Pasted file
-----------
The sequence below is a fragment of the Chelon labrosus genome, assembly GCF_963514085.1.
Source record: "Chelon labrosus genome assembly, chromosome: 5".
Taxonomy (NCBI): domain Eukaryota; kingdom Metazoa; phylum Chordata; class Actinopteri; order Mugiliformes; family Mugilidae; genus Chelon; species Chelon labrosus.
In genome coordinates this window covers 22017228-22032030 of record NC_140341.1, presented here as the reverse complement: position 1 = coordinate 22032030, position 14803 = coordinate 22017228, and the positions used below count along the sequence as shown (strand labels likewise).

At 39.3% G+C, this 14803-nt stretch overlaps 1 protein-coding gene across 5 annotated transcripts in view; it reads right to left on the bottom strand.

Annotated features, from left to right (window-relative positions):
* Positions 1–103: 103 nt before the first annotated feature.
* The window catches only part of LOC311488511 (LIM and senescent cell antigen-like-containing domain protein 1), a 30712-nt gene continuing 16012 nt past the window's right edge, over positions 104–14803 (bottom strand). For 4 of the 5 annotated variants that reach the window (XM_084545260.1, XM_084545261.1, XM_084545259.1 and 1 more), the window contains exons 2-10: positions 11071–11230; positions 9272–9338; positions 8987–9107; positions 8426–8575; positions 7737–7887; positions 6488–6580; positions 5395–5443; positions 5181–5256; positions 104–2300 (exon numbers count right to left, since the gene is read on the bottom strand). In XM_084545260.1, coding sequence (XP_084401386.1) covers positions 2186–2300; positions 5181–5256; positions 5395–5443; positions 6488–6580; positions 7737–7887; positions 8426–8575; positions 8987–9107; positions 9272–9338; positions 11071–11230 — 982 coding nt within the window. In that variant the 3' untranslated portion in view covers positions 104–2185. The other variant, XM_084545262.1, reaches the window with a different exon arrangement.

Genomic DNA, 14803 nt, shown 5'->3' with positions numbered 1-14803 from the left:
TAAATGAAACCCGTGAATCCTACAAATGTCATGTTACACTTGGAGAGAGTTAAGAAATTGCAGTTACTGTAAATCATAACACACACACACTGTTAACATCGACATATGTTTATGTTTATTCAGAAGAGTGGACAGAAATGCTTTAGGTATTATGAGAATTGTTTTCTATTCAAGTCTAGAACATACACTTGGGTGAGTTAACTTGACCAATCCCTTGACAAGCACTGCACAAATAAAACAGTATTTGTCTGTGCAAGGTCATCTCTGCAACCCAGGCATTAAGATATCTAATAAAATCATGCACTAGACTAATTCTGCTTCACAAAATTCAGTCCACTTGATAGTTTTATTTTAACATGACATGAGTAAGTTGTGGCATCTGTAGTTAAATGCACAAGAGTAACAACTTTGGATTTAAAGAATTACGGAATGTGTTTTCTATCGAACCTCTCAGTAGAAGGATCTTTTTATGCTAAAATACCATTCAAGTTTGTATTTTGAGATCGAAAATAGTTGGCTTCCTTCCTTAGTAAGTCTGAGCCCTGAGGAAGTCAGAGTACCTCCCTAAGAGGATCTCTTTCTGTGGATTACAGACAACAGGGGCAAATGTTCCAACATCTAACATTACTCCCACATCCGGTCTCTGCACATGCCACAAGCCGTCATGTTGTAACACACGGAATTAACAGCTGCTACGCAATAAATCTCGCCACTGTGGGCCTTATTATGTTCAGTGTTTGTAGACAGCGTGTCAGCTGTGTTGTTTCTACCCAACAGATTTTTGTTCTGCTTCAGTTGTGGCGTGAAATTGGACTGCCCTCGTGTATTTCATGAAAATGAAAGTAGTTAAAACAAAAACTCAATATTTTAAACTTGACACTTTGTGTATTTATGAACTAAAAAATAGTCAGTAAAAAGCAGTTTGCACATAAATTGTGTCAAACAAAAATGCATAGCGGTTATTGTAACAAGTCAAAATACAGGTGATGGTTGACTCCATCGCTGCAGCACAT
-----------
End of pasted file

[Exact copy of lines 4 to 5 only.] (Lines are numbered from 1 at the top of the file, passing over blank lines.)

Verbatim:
In genome coordinates this window covers 22017228-22032030 of record NC_140341.1, presented here as the reverse complement: position 1 = coordinate 22032030, position 14803 = coordinate 22017228, and the positions used below count along the sequence as shown (strand labels likewise).

At 39.3% G+C, this 14803-nt stretch overlaps 1 protein-coding gene across 5 annotated transcripts in view; it reads right to left on the bottom strand.